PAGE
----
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They'll all fall

Tuesday, October 11, 2005

What is an anchor collapse, neurologically?

In a mailing list I follow, a member claimed we "do not know what collapsing anchors is, neurologically or in the energy model."

"Collapsing anchors" is the NLP term for mixing two different conditioned responses

Neurologically, I think we (as in science) really know
what this means. An anchor is a pattern recognizer triggering an effect. In its simplest form, it is a single neuron in a neural network. In practice, there will be a bunch of related neurons triggering on similar patterns, and a feedback loop between them.

The pattern recognizers are connected 'forward' (to
experience) and 'backwards' (to create
hormone/neurotransmitter/etc release, and affect various
filters). 'Experience' include a feedback loop, since
we experience the neurotransmitters and hormones.

In neural networks, neurons that fire together wire together (actually, that's a trifle simplified, there's sometimes time delays and repetition required. Three simultaneous triggers over a ten minute period seems to do the trick, at a cellular level.)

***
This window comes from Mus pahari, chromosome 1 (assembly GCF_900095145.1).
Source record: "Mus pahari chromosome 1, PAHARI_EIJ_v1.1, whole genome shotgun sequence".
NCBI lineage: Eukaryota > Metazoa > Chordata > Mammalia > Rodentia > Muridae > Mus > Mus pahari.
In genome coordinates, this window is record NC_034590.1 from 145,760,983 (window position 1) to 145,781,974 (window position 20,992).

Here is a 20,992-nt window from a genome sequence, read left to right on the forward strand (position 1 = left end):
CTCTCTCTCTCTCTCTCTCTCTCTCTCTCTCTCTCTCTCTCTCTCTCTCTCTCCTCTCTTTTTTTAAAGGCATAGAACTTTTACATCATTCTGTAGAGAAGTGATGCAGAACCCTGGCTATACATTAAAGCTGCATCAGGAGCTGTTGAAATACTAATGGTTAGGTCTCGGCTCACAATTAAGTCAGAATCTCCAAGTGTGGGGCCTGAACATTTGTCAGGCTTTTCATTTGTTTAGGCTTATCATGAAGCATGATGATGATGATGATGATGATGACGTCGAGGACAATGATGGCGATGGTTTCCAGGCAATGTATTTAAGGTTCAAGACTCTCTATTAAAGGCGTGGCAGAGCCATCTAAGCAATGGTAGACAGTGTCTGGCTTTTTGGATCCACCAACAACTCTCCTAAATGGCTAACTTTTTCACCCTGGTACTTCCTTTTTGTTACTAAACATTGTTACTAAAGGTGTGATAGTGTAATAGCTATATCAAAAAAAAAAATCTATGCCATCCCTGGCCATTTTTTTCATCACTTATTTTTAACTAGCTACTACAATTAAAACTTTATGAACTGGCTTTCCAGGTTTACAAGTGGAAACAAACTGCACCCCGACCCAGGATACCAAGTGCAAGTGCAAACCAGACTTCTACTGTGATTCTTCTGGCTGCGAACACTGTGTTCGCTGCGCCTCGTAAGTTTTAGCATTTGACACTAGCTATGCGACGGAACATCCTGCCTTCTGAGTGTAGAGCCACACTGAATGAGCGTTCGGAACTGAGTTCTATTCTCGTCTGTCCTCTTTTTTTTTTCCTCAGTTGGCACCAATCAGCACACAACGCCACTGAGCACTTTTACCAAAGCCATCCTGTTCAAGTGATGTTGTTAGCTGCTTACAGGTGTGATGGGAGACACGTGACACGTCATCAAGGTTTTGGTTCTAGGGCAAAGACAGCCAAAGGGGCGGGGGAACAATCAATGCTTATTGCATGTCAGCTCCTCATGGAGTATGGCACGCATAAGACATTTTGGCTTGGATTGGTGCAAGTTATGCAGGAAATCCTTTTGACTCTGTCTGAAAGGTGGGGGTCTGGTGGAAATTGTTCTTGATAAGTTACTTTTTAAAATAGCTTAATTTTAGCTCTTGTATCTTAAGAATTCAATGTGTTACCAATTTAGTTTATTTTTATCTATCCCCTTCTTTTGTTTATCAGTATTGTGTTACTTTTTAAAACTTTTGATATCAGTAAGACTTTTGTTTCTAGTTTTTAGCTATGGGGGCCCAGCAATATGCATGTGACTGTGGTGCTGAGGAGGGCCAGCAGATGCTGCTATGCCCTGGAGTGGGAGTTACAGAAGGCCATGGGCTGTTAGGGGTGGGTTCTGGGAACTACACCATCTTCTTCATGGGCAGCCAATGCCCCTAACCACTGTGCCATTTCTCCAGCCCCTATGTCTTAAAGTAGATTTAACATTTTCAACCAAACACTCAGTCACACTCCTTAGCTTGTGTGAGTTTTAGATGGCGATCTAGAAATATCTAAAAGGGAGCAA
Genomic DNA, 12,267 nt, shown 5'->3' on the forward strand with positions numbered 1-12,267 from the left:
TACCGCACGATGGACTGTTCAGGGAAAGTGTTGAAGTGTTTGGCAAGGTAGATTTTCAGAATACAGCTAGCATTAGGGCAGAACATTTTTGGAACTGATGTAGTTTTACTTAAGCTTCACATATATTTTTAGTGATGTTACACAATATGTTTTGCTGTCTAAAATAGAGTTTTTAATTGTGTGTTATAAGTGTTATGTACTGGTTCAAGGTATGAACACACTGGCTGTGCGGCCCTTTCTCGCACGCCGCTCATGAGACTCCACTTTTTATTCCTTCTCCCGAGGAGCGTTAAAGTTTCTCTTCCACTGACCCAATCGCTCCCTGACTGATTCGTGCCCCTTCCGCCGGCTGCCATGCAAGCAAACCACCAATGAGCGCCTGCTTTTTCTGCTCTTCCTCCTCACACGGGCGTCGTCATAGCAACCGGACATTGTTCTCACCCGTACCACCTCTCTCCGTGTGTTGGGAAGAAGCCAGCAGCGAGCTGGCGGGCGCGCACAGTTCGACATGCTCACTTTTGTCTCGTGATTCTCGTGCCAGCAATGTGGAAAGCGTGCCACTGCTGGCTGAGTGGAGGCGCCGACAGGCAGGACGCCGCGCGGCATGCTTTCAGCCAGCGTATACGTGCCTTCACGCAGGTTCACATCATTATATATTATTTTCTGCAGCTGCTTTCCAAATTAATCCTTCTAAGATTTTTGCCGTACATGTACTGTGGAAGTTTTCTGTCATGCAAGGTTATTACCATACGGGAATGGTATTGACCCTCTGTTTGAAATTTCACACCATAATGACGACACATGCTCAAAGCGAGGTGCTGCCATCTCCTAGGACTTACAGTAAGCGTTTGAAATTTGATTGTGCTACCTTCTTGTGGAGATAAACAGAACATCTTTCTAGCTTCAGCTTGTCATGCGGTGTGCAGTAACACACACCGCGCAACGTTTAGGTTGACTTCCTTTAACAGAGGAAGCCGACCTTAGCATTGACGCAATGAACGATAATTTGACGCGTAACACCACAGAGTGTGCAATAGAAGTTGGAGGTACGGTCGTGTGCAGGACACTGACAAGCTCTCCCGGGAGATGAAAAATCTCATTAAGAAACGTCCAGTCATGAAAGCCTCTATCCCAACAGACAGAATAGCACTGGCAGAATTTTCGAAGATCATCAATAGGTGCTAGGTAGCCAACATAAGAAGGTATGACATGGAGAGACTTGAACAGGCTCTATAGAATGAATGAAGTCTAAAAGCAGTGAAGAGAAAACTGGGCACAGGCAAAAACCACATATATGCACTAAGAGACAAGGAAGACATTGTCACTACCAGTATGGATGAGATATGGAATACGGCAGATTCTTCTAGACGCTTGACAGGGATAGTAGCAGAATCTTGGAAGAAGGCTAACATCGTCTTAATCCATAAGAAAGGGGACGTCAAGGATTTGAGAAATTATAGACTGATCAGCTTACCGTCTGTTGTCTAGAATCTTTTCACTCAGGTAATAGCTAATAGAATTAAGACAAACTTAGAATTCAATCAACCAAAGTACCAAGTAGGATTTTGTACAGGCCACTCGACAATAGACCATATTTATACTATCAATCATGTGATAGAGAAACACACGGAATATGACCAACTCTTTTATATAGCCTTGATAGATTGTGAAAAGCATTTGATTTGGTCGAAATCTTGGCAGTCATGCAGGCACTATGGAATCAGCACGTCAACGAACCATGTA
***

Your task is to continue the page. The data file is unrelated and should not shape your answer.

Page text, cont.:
When you 'collapse anchor', you fire two different set
of neurons at the same time, to make them grow
together . You use an association to get at each of
them, and tie the 'front' of one to the 'back' of the
other.

This works if the "back" tie of one anchor is stronger than the other (ie, there are more or stronger neurological pathways.)

I'll do more details if somebody is interested.

1 Comments:

  • Id' love to see more on this. I waswondering about in in a neurology class the other day. Please continue!

    By Blogger Corvus, at 5:02 PM  

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